A: Yes! Here are some explanations of many of the buzzwords flying 🦟 around right now….variant of concern, neutralizing antibodies, immune evasion and more!
*Variant*: A variant is a version of the SARS-CoV-2 virus that has changes to its genetic sequence (i.e., mutations). These changes make it distinct from the other versions of the virus that have been circulating. Mutations occur when viruses replicate-so changes to the virus are expected. Not all changes are bad news, and not every new variant will be of concern. The World Health Organization (WHO) tracks new variants that emerge. They chose to name new variants after letters of the Greek alphabet. The latest variant identified was assigned the Greek letter omicron.
*Variant of concern*: A version of the SARS-CoV-2 virus is classified as ‘of concern’ because mutations may cause a) increased transmissibility (i.e., make it easier for the virus to spread from infected people to others), b) more severe illness, and/or c) tests, treatments or vaccines to not work as well. The omicron variant was classified as a variant of concern on November 26, 2021. The delta variant was classified as a variant of concern on May 11, 2021. For more info about the specific reasons why each variant was classified as ‘of concern’, see link here.
*Neutralizing antibodies*: Neutralizing antibodies attach to viruses and prevent the virus from attaching itself to and entering our cells. This is called neutralization. SARS-CoV-2 enters our cells by attaching the spike protein on its surface to the ACE2 receptor on the surface of our cells. When antibodies made by our body attach to the spike protein, the spike protein can’t attach to the ACE2 receptor. If the SARS-CoV-2 virus can’t attach to the ACE2 receptor, it can’t enter our cells. If it can’t enter our cells, it can’t infect us. If it can’t infect us, we don’t get COVID-19.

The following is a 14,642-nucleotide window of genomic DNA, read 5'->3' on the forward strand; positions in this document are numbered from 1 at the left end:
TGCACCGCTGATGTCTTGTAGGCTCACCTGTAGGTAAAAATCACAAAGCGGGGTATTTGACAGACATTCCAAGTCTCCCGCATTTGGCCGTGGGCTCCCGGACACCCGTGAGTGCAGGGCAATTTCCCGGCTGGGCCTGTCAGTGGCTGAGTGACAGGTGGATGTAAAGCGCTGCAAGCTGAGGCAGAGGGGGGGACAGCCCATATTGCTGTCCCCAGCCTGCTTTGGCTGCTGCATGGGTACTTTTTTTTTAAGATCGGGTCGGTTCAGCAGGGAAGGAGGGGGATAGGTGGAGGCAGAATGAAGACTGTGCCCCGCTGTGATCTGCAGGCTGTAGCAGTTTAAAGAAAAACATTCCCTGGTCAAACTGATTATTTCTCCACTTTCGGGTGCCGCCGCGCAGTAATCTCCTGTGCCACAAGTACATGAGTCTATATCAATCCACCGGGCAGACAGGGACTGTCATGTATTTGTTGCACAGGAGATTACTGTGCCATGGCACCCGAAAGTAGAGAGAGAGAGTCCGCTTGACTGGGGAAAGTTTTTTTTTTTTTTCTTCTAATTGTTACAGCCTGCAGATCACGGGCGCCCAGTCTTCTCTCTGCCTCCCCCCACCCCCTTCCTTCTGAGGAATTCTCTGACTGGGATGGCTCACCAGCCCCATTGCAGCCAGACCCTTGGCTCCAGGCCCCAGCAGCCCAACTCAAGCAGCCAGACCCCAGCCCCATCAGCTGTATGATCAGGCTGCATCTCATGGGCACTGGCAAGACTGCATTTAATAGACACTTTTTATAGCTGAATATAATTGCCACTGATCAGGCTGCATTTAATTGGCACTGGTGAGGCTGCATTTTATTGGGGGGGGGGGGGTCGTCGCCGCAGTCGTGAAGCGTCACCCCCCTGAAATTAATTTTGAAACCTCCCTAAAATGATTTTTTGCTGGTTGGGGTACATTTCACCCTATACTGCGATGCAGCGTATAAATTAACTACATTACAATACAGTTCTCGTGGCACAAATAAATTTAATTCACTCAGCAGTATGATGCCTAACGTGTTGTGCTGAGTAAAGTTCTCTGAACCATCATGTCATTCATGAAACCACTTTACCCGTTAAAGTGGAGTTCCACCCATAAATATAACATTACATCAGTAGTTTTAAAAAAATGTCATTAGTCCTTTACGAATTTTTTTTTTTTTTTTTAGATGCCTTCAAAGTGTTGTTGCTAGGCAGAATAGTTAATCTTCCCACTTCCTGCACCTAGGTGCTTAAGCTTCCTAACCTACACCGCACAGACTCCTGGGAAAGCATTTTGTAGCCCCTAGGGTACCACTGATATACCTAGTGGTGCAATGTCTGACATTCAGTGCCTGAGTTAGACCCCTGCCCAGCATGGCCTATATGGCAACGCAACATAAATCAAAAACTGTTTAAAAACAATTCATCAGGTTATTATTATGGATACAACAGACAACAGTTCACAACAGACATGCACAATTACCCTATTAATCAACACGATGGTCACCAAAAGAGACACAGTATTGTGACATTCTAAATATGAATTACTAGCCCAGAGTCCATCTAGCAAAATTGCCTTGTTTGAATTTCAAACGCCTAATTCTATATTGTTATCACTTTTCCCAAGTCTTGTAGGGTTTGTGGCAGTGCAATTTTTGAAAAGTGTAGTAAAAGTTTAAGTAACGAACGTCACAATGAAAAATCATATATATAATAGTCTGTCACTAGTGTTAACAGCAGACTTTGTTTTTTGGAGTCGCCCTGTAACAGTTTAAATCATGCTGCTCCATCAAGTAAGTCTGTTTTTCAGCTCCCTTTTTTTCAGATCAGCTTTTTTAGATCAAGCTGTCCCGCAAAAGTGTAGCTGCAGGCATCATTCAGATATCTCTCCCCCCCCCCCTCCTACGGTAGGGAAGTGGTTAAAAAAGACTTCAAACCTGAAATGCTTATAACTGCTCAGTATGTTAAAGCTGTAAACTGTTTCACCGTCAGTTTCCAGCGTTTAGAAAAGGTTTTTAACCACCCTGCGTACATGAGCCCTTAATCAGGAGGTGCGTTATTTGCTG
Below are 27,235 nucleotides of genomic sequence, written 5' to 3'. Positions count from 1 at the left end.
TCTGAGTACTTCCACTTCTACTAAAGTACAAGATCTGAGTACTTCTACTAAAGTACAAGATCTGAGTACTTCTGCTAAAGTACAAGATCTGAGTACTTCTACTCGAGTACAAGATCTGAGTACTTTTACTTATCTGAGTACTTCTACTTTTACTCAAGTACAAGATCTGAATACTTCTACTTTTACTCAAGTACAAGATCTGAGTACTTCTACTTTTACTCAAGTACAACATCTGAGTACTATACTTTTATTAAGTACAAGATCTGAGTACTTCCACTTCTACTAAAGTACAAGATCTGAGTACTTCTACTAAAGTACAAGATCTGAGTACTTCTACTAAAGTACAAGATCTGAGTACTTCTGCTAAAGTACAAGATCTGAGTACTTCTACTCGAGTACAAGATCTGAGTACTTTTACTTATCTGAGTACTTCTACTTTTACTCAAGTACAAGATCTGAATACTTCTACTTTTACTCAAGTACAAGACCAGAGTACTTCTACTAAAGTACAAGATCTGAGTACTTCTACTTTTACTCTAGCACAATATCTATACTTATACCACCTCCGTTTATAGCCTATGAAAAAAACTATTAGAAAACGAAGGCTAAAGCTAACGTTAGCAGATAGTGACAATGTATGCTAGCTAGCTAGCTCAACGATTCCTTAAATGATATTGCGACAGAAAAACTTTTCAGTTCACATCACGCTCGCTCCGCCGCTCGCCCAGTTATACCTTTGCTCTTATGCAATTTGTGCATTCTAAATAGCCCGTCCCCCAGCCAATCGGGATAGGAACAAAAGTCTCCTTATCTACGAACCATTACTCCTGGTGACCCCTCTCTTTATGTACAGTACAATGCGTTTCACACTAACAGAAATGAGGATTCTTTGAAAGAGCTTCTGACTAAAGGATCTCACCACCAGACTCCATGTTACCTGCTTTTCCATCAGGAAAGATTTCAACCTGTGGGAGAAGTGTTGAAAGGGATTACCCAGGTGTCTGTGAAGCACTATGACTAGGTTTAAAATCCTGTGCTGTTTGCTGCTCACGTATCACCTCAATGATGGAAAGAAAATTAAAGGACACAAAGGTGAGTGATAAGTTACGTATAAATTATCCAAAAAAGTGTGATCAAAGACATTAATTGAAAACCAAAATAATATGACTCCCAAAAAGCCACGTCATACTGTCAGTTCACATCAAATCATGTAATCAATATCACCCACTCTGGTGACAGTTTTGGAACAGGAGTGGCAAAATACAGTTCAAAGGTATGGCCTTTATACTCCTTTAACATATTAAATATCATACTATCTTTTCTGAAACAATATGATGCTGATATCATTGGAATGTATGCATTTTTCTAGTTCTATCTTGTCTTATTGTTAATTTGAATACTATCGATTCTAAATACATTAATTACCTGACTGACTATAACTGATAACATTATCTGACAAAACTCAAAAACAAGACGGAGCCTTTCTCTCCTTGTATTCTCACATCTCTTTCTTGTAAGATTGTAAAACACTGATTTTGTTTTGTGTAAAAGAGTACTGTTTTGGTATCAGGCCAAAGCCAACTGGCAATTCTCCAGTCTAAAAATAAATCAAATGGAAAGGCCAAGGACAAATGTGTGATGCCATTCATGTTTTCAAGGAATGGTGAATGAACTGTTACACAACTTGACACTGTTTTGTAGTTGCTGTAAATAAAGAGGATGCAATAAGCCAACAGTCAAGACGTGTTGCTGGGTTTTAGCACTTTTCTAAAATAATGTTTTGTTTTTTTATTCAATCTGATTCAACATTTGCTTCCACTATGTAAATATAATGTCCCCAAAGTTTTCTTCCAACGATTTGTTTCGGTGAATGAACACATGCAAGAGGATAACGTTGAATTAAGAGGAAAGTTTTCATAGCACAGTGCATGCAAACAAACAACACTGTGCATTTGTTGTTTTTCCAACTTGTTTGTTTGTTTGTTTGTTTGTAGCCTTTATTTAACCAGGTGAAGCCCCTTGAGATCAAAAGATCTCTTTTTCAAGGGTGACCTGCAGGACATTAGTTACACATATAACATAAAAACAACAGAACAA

*Virus neutralization assay*: This is a lab test that provides information about how well antibodies are able to neutralize the SARS-CoV-2 virus. The SARS-CoV-2 virus is mixed with blood samples from people that received the COVID-19 vaccine and/or were previously infected with SARS-CoV-2. Scientists then look at how well antibodies in blood are able to “neutralize” the virus. So far, there is some preliminary evidence that neutralization of the omicron variant is decreased in those who received two doses of the Pfizer vaccine, compared to the original SARS-CoV-2 virus. Neutralizing activity of antibodies was strong, however, among people who received two doses AND were previously infected (this is called hybrid immunity) or among people who had received three doses.
*Immune evasion*: Immune evasion refers to the ability of viruses to avoid getting detected by antibodies that were produced by our body after getting vaccinated or infected. For a new variant to evade our immune system completely, mutations to the spike protein would have to be SO drastic that our antibodies no longer recognize it and thus no longer attach to it. While the omicron variant has numerous mutations (including on the spike protein), and early studies indicate that neutralizing activity is reduced in some groups (as noted above), it does not completely evade detection by our antibodies-phew!
Those Nerdy Girls will keep pushing out explanations of the latest new terms as the omicron variant situation evolves-check back in this space!
For more helpful omicron-related vocab explainers, check out this link from NPRs Goats and Soda (one of Those Nerdy Girls’ go-to trusted sources of COVID-19 information!)
For more information on the criteria for classifying variants, see here.
Our recent posts on omicron variant:
For more on viral neutralization assays, see here.